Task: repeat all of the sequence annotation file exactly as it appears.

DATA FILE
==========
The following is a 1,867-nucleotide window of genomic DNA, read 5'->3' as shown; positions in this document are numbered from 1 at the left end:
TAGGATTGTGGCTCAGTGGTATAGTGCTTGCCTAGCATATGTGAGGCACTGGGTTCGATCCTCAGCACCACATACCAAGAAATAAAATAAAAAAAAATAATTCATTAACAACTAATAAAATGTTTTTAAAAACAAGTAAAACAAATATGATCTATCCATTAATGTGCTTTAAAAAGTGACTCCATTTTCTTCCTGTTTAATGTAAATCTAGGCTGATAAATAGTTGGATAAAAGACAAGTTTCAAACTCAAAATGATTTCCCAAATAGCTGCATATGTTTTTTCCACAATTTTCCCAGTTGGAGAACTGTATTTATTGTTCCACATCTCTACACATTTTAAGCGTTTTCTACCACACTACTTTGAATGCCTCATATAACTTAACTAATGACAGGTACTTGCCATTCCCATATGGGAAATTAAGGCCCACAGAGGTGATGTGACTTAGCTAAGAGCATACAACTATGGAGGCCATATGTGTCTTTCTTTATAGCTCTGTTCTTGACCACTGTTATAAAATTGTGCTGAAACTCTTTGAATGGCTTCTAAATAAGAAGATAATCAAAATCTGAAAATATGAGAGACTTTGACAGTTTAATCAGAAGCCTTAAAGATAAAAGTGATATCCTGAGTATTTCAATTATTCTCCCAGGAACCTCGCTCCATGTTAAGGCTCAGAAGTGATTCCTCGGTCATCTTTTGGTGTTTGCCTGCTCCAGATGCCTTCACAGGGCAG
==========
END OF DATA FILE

The following is a 1,867-nucleotide window of genomic DNA, read 5'->3' as shown; positions in this document are numbered from 1 at the left end:
TAGGATTGTGGCTCAGTGGTATAGTGCTTGCCTAGCATATGTGAGGCACTGGGTTCGATCCTCAGCACCACATACCAAGAAATAAAATAAAAAAAAATAATTCATTAACAACTAATAAAATGTTTTTAAAAACAAGTAAAACAAATATGATCTATCCATTAATGTGCTTTAAAAAGTGACTCCATTTTCTTCCTGTTTAATGTAAATCTAGGCTGATAAATAGTTGGATAAAAGACAAGTTTCAAACTCAAAATGATTTCCCAAATAGCTGCATATGTTTTTTCCACAATTTTCCCAGTTGGAGAACTGTATTTATTGTTCCACATCTCTACACATTTTAAGCGTTTTCTACCACACTACTTTGAATGCCTCATATAACTTAACTAATGACAGGTACTTGCCATTCCCATATGGGAAATTAAGGCCCACAGAGGTGATGTGACTTAGCTAAGAGCATACAACTATGGAGGCCATATGTGTCTTTCTTTATAGCTCTGTTCTTGACCACTGTTATAAAATTGTGCTGAAACTCTTTGAATGGCTTCTAAATAAGAAGATAATCAAAATCTGAAAATATGAGAGACTTTGACAGTTTAATCAGAAGCCTTAAAGATAAAAGTGATATCCTGAGTATTTCAATTATTCTCCCAGGAACCTCGCTCCATGTTAAGGCTCAGAAGTGATTCCTCGGTCATCTTTTGGTGTTTGCCTGCTCCAGATGCCTTCACAGGGCAG